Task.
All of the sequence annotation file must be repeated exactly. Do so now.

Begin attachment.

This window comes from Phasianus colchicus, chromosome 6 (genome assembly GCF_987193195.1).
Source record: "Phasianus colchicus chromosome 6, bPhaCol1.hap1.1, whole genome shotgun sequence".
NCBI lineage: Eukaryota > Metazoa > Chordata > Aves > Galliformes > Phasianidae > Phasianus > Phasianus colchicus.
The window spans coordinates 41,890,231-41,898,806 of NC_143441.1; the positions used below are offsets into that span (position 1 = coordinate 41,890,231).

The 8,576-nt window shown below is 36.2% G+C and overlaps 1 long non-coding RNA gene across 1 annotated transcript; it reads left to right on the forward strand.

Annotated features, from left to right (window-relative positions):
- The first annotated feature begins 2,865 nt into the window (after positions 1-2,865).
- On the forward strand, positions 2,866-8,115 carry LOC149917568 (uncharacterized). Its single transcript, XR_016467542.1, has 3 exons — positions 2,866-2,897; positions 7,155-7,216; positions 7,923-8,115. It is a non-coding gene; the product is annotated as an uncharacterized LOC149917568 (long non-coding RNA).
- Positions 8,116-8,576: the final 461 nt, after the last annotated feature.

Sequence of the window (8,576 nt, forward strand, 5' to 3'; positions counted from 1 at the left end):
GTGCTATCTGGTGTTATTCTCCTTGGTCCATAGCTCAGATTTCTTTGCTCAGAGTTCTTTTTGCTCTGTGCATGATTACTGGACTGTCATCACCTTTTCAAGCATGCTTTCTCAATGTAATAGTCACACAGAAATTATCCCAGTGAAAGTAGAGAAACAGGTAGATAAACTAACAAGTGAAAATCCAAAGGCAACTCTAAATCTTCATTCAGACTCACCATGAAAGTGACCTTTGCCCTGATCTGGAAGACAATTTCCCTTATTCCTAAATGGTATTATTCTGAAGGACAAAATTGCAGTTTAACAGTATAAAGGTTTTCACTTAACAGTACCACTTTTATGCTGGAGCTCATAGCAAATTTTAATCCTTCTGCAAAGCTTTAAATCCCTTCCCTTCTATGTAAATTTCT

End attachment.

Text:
This window comes from Phasianus colchicus, chromosome 6 (genome assembly GCF_987193195.1).
Source record: "Phasianus colchicus chromosome 6, bPhaCol1.hap1.1, whole genome shotgun sequence".
NCBI lineage: Eukaryota > Metazoa > Chordata > Aves > Galliformes > Phasianidae > Phasianus > Phasianus colchicus.
The window spans coordinates 41,890,231-41,898,806 of NC_143441.1; the positions used below are offsets into that span (position 1 = coordinate 41,890,231).

The 8,576-nt window shown below is 36.2% G+C and overlaps 1 long non-coding RNA gene across 1 annotated transcript; it reads left to right on the forward strand.

Annotated features, from left to right (window-relative positions):
- The first annotated feature begins 2,865 nt into the window (after positions 1-2,865).
- On the forward strand, positions 2,866-8,115 carry LOC149917568 (uncharacterized). Its single transcript, XR_016467542.1, has 3 exons — positions 2,866-2,897; positions 7,155-7,216; positions 7,923-8,115. It is a non-coding gene; the product is annotated as an uncharacterized LOC149917568 (long non-coding RNA).
- Positions 8,116-8,576: the final 461 nt, after the last annotated feature.

Sequence of the window (8,576 nt, forward strand, 5' to 3'; positions counted from 1 at the left end):
GTGCTATCTGGTGTTATTCTCCTTGGTCCATAGCTCAGATTTCTTTGCTCAGAGTTCTTTTTGCTCTGTGCATGATTACTGGACTGTCATCACCTTTTCAAGCATGCTTTCTCAATGTAATAGTCACACAGAAATTATCCCAGTGAAAGTAGAGAAACAGGTAGATAAACTAACAAGTGAAAATCCAAAGGCAACTCTAAATCTTCATTCAGACTCACCATGAAAGTGACCTTTGCCCTGATCTGGAAGACAATTTCCCTTATTCCTAAATGGTATTATTCTGAAGGACAAAATTGCAGTTTAACAGTATAAAGGTTTTCACTTAACAGTACCACTTTTATGCTGGAGCTCATAGCAAATTTTAATCCTTCTGCAAAGCTTTAAATCCCTTCCCTTCTATGTAAATTTCT